Why stink bugs are taking over the Eastern U.S.

Why stink bugs are taking over the Eastern U.S.

The brown marmorated stink bug has no natural predators in America and is beginning to show resistance to pyrethroid insecticides.

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October 8, 2018
Appalachian Magazine
Industry News Pests

If you live anywhere near the Eastern United States, you’ve probably noticed an increased number of stink bugs over the past few years.

Known by scientists as Halyomorpha halys, the brown marmorated stink bug is an insect native to China, Japan and Taiwan that was accidentally introduced into the United States in the late 1990s and has quickly become a serious pest to farmers, homeowners and the fragile eco-system of the Appalachian Mountains.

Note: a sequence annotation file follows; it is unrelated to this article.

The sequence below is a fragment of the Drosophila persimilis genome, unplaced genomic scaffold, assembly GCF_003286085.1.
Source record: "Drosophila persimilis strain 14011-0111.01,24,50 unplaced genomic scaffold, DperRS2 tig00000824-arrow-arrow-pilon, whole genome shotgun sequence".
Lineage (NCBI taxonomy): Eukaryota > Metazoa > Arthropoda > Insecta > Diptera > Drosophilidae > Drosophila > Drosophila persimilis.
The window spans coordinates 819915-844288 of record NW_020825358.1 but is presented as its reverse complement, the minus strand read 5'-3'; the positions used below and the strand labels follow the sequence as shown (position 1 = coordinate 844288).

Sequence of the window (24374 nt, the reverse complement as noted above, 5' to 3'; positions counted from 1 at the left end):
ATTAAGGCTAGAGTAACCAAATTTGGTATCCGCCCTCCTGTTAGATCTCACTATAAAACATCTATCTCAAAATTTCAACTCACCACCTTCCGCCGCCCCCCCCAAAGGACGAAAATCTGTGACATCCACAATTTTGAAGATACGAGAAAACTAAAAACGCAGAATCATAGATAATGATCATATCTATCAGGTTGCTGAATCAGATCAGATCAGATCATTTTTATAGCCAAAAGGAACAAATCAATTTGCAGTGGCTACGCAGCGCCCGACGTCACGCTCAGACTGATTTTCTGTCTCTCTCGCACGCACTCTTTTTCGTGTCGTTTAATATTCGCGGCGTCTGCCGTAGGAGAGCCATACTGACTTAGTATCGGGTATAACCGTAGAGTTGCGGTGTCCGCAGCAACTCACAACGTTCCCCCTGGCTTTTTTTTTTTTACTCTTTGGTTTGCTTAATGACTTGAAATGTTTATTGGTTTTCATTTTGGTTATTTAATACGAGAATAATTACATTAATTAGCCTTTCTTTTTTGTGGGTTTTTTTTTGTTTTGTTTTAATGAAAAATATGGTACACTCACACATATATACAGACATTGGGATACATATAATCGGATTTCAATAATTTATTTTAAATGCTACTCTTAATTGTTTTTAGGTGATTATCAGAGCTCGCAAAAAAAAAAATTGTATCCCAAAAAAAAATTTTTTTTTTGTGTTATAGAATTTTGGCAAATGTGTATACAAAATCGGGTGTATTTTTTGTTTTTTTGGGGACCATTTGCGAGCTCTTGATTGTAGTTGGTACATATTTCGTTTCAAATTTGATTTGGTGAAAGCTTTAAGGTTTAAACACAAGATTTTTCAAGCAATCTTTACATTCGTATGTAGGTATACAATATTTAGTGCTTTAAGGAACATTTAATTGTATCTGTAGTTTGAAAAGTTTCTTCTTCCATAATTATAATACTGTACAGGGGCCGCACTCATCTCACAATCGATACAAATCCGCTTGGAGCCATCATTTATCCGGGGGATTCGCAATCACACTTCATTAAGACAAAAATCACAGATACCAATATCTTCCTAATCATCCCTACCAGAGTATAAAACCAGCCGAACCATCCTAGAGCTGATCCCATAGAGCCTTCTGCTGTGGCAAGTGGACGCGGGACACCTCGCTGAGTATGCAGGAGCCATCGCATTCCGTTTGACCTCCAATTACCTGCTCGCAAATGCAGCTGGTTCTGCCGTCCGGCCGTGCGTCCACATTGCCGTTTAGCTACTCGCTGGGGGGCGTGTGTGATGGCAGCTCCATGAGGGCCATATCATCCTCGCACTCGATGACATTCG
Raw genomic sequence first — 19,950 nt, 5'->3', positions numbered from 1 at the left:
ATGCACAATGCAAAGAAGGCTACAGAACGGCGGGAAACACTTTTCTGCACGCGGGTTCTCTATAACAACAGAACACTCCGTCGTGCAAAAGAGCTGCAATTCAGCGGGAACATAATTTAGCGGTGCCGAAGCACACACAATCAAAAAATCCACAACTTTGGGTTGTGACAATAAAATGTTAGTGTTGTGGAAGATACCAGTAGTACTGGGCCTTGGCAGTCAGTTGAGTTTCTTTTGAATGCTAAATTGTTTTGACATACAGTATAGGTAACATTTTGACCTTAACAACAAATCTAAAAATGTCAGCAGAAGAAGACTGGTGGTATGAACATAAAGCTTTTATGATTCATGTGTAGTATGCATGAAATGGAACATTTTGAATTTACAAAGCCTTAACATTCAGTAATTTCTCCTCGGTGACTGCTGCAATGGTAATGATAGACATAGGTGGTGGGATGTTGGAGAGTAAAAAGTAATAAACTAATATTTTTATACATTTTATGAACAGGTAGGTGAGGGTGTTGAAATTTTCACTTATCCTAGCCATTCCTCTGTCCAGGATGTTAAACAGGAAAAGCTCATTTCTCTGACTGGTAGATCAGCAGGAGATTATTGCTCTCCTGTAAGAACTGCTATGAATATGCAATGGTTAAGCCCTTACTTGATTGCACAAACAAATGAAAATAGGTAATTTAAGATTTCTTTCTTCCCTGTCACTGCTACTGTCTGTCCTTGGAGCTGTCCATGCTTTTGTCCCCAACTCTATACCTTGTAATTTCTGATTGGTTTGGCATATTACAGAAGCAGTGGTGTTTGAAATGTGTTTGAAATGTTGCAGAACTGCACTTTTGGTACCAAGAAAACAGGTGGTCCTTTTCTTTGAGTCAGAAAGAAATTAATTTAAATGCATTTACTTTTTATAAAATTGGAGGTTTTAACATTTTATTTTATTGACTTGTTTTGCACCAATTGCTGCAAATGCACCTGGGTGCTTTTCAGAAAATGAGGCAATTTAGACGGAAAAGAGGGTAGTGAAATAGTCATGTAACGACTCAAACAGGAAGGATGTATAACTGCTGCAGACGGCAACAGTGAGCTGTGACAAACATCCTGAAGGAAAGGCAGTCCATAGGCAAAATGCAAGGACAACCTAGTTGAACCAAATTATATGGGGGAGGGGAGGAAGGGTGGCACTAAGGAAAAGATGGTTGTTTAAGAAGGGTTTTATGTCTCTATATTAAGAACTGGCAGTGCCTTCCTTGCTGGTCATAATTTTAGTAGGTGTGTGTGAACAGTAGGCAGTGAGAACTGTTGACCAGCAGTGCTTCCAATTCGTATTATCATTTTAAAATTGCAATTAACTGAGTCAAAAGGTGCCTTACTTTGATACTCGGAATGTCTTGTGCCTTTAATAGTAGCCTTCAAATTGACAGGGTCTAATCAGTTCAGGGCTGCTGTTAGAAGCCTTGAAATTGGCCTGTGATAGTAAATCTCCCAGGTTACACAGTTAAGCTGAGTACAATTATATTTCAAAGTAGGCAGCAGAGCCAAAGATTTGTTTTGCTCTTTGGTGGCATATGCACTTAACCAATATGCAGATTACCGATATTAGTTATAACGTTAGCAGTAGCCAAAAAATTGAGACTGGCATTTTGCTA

The bug, which receives its name for its ability to emit an odor through holes in its abdomen when it feels threatened or attempts to find a mate, invades homes in the fall in order to hibernate through winter; however, once inside, the warmth inside houses often causes them to become active during their winter hibernation — leading the invasive bug to fly clumsily around light fixtures.

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Photo by Susan Ellis, Bugwood.org

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